For example, the journalist Stephan Smith of French newspaper Le Monde was convicted by the Paris Court of Appeal in 2006 for defamation against Simone and Laurent Gbagbo whom he accused, in a 2003 article, of having "death squads", an unfounded accusation.
Yet this Paris court sentence and Simone’s acquittal by both the International Criminal Court and the Court in Ivory Coast of all charges against her did not prevent French journalist Anna Sylvestre-Treine, in 2016 from using the same defamatory tactics in the newspaper Libération: stigmatizing Simone Gbagbo as an "Ivorian Lady Macbeth", "paranoid and impulsive", an "Iron Lady", and writing that "Simone Gbagbo (...) was accused of being the leader of death squads."
A 20 August 2022 article by France 24 about the birth of the MGC, taken up by other news agencies, 16 years after the Court of Paris sentence, again repeats, without shame, this unfounded accusation.
Journalists and academics who have lent themselves to this petty and harmful propaganda are numerous, in Italy Giulia Piccolino stands out, but also the former Italian Deputy Foreign Minister Mario Giro, who despite being aware of French interference and the instrumentalization of the International Criminal Court (ICC), still writes falsehoods about the Ivorian crisis in the Italian geopolitical magazine Limes. Instead, Italian film director Silvestro Montanaro was fired by Italian state television RAI for his film La Francia in Nero (Black France) which the Ouattara regime wanted to see withdrawn, something Montanaro refused. Ouattara in 2011 had Simone Gbagbo and thousands of FPI sympathizers arrested and sent her husband to the ICC in the Hague. Upon the release of Simone Ehivet Gbagbo from prison in August 2018 (Simone was acquitted in Ivory Coast of crimes against humanity after seven years of imprisonment and by the International Criminal Court months after the acquittal of Laurent Gbagbo and Charles Blé Goudé,) thousands of civil and political associations as well as individuals came to visit her, encounters she documented in her book Ma sortie de Prison (My Release from Prison, the Beginning of a Reconciled Ivory Coast). Everyone urged her to create a movement, the movement which is now a political party. Despite the painful and humiliating 20 years suffered by the Ivorian people, the MGC intends to work for the construction of a strong state, so as to overcome the often very fragile states on the African continent; a socialist vision with a focus on a strong welfare state; to give breath back to culture inspired by the manifesto of pan-Africanist culture published in 1969; to be a party that is laic and addresses all Ivorian ethnic groups and religious beliefs.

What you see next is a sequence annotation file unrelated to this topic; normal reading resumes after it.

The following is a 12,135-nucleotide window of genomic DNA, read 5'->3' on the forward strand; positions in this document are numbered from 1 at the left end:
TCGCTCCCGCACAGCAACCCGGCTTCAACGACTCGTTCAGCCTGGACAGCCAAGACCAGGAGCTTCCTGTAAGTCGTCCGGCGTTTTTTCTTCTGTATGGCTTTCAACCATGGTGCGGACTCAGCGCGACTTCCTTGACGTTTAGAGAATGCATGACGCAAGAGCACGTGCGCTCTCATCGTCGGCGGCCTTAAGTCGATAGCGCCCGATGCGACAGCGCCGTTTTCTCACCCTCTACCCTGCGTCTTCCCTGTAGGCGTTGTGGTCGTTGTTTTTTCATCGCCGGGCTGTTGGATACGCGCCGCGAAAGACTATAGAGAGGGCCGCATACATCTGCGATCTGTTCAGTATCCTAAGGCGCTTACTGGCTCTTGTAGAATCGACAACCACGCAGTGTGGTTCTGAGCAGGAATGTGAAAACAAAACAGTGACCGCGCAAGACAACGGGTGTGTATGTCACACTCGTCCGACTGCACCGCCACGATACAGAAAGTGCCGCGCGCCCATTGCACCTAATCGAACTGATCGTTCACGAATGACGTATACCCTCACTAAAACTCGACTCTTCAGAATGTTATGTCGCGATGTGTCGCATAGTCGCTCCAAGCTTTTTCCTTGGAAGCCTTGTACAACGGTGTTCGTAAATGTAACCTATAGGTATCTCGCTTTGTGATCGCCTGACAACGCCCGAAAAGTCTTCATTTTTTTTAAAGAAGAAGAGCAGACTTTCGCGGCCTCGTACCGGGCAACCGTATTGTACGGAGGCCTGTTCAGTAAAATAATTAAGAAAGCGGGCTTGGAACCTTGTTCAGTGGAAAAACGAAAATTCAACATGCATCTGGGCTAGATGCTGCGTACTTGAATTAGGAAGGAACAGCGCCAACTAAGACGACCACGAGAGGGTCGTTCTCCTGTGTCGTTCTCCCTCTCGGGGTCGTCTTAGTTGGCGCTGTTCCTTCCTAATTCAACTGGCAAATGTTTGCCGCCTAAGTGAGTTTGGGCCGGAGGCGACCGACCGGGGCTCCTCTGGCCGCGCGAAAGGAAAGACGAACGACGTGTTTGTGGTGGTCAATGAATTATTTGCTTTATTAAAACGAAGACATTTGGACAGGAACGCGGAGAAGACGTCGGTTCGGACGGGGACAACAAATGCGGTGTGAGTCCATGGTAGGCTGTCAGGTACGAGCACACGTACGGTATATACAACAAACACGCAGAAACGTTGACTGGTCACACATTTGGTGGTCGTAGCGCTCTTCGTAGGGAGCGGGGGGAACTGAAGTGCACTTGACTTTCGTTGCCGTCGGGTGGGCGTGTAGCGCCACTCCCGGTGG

From a movement that brought together many civil associations in eleven months the party is now present in all of Ivory Coasts’ regions and also abroad. MGC delegations came to Abidjan for the occasion from Tunisia, Switzerland, Italy, England, France and the United States.
National and international political parties were present amongst which Affi N'Guessan's FPI, Henri Konan Bédié's PDCI-RDA, Éric Cahier's AIRD, Charles Blé Goudé's COJEP, international leftist parties and associations. The Italian party, Marco Rizzo's Communist Party, sent a letter of support.
The burdensome legacy that Alassane Ouattara is leaving, still in power despite the country’s Constitutional two-term limit, following the elections boycotted in 2020
by all other main political parties, elections that prompted the European Left to ask for a turnaround in European diplomacy
, will be difficult to overcome: the country has yet to initiate a true national reconciliation policy; many political prisoners are still incarcerated since 2011; Ouattara ignored the rulings of the African Court of Human and Peoples' Rights on the necessary reforms of the electoral institutions, and has left the Court; a repression of civil and political opposition movements whose leaders are continuously arrested; an economic disaster where today 51% of the country’s budget is used to repay its debt as the country ranks 162 out of 185 in the human development index.
The political struggle of Simone Ehivet Gbagbo, who was elected President of the party at this General Assembly, is a striking example for any person who wants to take up real change even when facing chilling obstacles. The MGC also embodies this.
The Author writes in her personal capacity. Views and opinions expressed here do not necessarily reflects the views or policy positions of The Joburg Post